There came a lady to him through the wood, taller than he, or any mortal man; but beautiful exceedingly, with great gray eyes, clear and piercing, but strangely soft and mild. On her head was a helmet, and in her hand a spear. And over her shoulder, above her long blue robes, hung a goat-skin, which bore up a mighty shield of brass, polished like a mirror. She stood and looked at him with her clear gray eyes; and Perseus saw that her eye-lids never moved, nor her eyeballs, but looked straight through and through him, and into his very heart, as if she could see all the secrets of his soul, and knew all that he had ever thought or longed for since the day that he was born. And Perseus dropped his eyes, trembling and blushing, as the wonderful lady

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  • (3/5)
    Charles Kingsley had a great admiration for the ancient Greeks, he wanted to share that with his children and so he wrote this book. His children were very young at the time, and the time was the late 1800s. All these things must be taken into account if you are going to read this book. The myths are toned down and all objectionable bits removed (except for the killing bits). At times there is moralizing and a condescending tone, which grates on our modern ears. That being said, it is still a very nice introduction into the Greek myths for young children. This particular edition is nice for teaching, as it has lots of interesting facts about the culture, history, archaeological finds and the nature of myths themselves at the end, and throughout there are illustrations copied from bits of vases and vocabulary words in the margins. It also includes the author's original preface at the end, which personally, I would skip. That is where the tone is the most grating.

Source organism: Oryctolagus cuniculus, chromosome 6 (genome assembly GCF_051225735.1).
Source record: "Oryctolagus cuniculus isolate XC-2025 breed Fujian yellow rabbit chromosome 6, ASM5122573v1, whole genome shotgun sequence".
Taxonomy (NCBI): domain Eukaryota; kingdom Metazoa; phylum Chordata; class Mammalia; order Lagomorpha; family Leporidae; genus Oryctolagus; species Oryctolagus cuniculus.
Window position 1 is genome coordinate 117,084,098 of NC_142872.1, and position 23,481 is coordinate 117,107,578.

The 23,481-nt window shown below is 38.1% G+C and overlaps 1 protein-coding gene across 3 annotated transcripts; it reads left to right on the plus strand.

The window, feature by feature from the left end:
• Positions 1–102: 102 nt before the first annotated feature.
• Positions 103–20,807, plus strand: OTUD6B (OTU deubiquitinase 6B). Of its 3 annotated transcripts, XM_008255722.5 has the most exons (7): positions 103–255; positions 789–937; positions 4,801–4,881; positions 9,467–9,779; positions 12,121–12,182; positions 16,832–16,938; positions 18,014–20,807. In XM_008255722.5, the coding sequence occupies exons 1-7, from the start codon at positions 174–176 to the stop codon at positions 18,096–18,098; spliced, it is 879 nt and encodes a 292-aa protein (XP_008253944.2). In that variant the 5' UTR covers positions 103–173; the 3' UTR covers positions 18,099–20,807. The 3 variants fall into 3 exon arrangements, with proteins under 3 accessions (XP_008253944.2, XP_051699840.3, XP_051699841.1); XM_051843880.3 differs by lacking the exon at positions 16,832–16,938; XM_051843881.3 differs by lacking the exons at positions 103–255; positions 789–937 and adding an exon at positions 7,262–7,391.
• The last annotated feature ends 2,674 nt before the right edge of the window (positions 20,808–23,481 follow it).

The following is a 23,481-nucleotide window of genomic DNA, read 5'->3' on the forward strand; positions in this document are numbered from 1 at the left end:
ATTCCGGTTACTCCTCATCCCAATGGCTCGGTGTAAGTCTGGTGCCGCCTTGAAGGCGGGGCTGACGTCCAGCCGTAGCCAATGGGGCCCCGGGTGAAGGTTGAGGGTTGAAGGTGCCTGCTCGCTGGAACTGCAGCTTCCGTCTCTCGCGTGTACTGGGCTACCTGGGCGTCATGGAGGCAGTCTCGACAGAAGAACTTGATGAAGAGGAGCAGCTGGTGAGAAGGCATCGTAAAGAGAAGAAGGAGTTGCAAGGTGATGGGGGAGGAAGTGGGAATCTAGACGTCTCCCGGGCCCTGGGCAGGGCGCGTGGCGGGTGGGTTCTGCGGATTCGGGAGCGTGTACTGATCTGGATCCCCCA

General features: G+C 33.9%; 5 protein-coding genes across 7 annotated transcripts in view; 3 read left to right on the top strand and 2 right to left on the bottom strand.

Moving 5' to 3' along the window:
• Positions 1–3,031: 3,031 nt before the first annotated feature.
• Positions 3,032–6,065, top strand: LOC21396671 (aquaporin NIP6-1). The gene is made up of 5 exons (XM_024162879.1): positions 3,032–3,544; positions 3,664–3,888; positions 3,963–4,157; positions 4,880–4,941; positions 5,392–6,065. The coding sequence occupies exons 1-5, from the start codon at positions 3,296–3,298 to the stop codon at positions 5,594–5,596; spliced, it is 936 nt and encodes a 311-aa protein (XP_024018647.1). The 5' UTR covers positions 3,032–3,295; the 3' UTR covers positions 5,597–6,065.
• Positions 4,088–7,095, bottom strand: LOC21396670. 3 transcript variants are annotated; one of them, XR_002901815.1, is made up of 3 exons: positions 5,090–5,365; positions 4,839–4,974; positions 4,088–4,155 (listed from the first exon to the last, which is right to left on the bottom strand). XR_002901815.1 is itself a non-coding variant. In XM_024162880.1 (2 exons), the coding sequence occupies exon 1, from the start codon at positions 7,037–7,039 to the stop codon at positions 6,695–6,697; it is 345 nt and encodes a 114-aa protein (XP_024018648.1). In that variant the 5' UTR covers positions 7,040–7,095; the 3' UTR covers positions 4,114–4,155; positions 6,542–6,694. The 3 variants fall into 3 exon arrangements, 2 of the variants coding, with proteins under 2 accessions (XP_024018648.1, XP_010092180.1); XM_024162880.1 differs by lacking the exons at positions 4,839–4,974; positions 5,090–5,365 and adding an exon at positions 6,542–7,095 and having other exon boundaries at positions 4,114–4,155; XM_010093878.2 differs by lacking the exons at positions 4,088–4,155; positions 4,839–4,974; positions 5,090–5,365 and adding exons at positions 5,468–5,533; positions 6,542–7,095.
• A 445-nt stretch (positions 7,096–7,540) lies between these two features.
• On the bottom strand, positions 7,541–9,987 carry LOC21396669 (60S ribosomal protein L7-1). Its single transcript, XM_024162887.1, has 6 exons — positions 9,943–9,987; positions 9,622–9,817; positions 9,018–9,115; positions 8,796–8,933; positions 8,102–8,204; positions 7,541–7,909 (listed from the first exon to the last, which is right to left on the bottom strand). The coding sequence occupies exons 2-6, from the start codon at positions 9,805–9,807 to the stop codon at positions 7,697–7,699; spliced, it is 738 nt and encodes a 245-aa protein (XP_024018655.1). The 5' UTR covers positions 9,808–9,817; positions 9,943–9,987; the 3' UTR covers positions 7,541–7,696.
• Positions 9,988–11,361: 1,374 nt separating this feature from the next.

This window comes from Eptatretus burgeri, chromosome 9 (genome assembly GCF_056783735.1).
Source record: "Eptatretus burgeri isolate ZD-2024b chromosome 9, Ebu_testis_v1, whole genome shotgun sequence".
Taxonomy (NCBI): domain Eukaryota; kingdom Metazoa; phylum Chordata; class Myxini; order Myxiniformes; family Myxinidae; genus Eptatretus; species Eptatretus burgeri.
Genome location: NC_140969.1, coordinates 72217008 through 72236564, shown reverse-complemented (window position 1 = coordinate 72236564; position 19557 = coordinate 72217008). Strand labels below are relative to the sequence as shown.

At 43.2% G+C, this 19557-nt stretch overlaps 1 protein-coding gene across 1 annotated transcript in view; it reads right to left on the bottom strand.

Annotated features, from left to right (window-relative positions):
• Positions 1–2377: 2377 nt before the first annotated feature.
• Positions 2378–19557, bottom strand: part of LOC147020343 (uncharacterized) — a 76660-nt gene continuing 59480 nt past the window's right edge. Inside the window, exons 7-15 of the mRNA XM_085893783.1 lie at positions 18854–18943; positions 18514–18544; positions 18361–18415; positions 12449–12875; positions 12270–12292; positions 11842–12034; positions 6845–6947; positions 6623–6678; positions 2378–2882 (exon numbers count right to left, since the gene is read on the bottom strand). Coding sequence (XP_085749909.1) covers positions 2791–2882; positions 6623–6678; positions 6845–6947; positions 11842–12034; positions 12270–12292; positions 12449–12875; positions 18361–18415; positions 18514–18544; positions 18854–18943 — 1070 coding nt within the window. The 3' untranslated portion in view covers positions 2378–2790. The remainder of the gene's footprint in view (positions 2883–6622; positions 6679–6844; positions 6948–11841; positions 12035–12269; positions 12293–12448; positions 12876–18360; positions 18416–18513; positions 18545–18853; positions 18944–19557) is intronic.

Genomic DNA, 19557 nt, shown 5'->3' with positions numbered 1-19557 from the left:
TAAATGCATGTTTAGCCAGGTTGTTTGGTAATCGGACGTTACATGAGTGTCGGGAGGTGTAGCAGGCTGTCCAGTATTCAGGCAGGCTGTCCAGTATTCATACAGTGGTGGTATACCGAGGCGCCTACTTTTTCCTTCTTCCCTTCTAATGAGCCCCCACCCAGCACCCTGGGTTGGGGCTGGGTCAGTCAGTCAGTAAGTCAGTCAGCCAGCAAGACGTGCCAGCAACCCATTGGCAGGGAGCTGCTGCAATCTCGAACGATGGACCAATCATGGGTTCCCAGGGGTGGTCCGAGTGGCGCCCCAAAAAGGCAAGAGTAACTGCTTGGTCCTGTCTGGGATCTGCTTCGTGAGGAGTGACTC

• (4/5)
    This delightful little book presents the stories of Perseus, The Argonauts and Theseus. It is clearly intended for young readers and the teachers of young people. This one concludes with a couple of pages on the pronunciation of the proper names that appear in the stories, a "Life of Charles Kingsley" and some Exercises in Composition. I personally treasure all these little books in the series. I find that Charles Kingsley is one of history's bright sparks whom I would love to have dinner with.